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Stamford campers use Harry Potter to learn transition skills

August 8, 2018

STAMFORD — What does Harry Potter have to do with learning time management?

A lot, apparently, at least at PRISM, a summer program for incoming sixth graders run by the educational arm of the Stamford Peace Youth Foundation.

PRISM stands for PRactical Investigations of Science and Math. But the weeklong camp also teaches 20 incoming sixth graders skills they need to transition smoothly into middle school such as time management, leadership, note-taking and listening.

“There’s a big jump between elementary and middle school and an even bigger jump between middle and high school,” said program director Andrew Sklover. “We think those transition periods are underserved. We need to be more focused on that transition so when they get to middle school, they’re not feeling overwhelmed.”

Just as these aren’t traditional school lessons, campers aren’t subject to school-style worksheets and homework packets. On the first day of camp, program coordinator Martine Curto, a retired high school teacher, appealed to the children’s fantastical side by having them schedule a day for Harry Potter.

“I gave them an activity list of all the things Harry has to do in a day with events they recognized whether it be Quidditch or potions class,” Curto said. “They had to figure out when to eat, when to get up, when to study. It was very particular. They were laughing because there was a lot of characters and a lot of terminology from the books they all knew.”

But more importantly, Curto said students learned Harry has to eat lunch before he goes to sports practice so he won’t be hungry, lessons they can translate into planning their own day with classes, sports, homework and other activities.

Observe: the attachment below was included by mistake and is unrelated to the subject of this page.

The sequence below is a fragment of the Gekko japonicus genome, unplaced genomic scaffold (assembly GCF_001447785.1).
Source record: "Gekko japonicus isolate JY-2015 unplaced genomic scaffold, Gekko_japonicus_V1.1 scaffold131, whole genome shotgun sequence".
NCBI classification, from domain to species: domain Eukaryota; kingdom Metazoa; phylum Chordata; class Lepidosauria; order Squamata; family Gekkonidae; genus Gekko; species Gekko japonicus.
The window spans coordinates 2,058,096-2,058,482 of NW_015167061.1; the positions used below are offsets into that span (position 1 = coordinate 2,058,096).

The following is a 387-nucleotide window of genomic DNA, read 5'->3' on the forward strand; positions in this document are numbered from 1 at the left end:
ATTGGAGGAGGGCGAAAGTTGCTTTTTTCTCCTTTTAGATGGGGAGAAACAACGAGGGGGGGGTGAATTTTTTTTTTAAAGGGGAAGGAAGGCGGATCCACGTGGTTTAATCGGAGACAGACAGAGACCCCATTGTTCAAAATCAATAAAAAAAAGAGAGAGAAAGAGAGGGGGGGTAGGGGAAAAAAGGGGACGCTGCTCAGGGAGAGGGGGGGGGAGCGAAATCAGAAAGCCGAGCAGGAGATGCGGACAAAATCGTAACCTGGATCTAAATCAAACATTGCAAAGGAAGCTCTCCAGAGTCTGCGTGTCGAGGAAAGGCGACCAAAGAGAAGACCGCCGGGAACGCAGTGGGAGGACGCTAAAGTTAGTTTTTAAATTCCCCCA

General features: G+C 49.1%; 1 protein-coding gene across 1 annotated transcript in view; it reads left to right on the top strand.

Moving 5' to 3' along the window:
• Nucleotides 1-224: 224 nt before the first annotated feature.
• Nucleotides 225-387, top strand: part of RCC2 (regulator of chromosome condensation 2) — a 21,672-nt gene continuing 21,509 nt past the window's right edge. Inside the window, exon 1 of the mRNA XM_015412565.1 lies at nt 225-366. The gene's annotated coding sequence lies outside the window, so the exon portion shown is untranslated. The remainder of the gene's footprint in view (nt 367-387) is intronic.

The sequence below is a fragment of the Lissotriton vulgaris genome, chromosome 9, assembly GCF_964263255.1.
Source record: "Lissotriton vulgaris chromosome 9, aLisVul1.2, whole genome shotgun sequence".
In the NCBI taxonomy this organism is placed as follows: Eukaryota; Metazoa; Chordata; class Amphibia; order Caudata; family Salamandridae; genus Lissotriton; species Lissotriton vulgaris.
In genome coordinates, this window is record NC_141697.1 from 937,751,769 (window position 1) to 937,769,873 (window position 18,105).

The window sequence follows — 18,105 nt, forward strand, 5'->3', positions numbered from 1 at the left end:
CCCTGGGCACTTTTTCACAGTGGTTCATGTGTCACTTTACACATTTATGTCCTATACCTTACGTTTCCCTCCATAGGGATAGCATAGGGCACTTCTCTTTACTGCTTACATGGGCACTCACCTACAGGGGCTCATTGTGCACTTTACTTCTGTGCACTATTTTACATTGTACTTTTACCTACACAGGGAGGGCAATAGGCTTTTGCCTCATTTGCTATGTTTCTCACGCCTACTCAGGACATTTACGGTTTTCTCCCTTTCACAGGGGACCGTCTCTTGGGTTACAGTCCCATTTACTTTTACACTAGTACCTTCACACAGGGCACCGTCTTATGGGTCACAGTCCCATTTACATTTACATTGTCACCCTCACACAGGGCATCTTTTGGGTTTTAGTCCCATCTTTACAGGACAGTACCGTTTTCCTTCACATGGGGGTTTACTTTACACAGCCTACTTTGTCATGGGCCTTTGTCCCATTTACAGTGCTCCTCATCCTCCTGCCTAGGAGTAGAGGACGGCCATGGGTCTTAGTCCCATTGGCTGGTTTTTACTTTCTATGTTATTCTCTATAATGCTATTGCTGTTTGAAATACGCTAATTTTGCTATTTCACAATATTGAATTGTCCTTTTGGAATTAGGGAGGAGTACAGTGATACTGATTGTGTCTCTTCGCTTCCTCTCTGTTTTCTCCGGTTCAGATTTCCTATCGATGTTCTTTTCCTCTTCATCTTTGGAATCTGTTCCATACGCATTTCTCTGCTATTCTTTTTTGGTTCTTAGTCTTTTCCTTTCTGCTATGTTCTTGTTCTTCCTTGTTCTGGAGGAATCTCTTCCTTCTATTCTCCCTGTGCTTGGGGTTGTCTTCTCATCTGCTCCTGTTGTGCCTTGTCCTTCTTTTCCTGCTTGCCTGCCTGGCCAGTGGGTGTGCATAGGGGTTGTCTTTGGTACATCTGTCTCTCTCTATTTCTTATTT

The fun isn’t limited to learning soft skills. Students also study the principles of physics as they apply to sports, including how to make the best basketball shot.

“We’ve been doing a lot of fun things,” said Daniel Giron, 11, an incoming sixth grader at Scofield Magnet Middle School. “We’ve been learning the background in science and math behind sports.”

This year’s camp is an expanded pilot of a program by Beyond Limits, the academic arm of the Stamford Peace Youth Foundation, ran last summer for incoming sixth graders at Rippowam Middle School for Stamford Public Schools. This year’s campers represent 10 elementary schools in Stamford.

The camp is free to students and their families. Participants are also eligible to receive tutoring from Beyond Limits during the school year, at a cost of $15 an hour, or $5 if the student is on free or reduced lunch.

“It helps students feel confident in their academic abilities right from the start, so they don’t fall behind and continue to be behind the curve into middle school,” Sklover said.

Sklover, along with program manager/lead teacher Sean Serafino helped develop the curriculum for PRISM camp. In addition to working with Beyond Limits, Serafino teaches third grade in Monroe and is an adjunct professor at Sacred Heart University. He’s also a recipient of the Presidential Award for Excellence in Mathematics and Science Teaching for Connecticut.

Serafino, who is joined by three Noyce Scholars from SHU who are future math and science teachers, says the camp gives students a chance to focus on these skills more versus at school where the emphasis is on literary arts.

“We want to make it real for them that math and science have applications in the real world, not just paper and pencil activities,” he said. “That’s the biggest thing right now. That’s where the jobs are going to be.”

And according to Giron, the half-day program is already making a difference.

“I love it,” he said. “It gives me a better chance of doing the best I can. Overall, I feel pretty confident. When I’m here, I feel better. I’m learning things that are actually going to help me in sixth grade.”

erin.kayata@stamfordadvocate.com; (203) 964-2265; @erin_kayata

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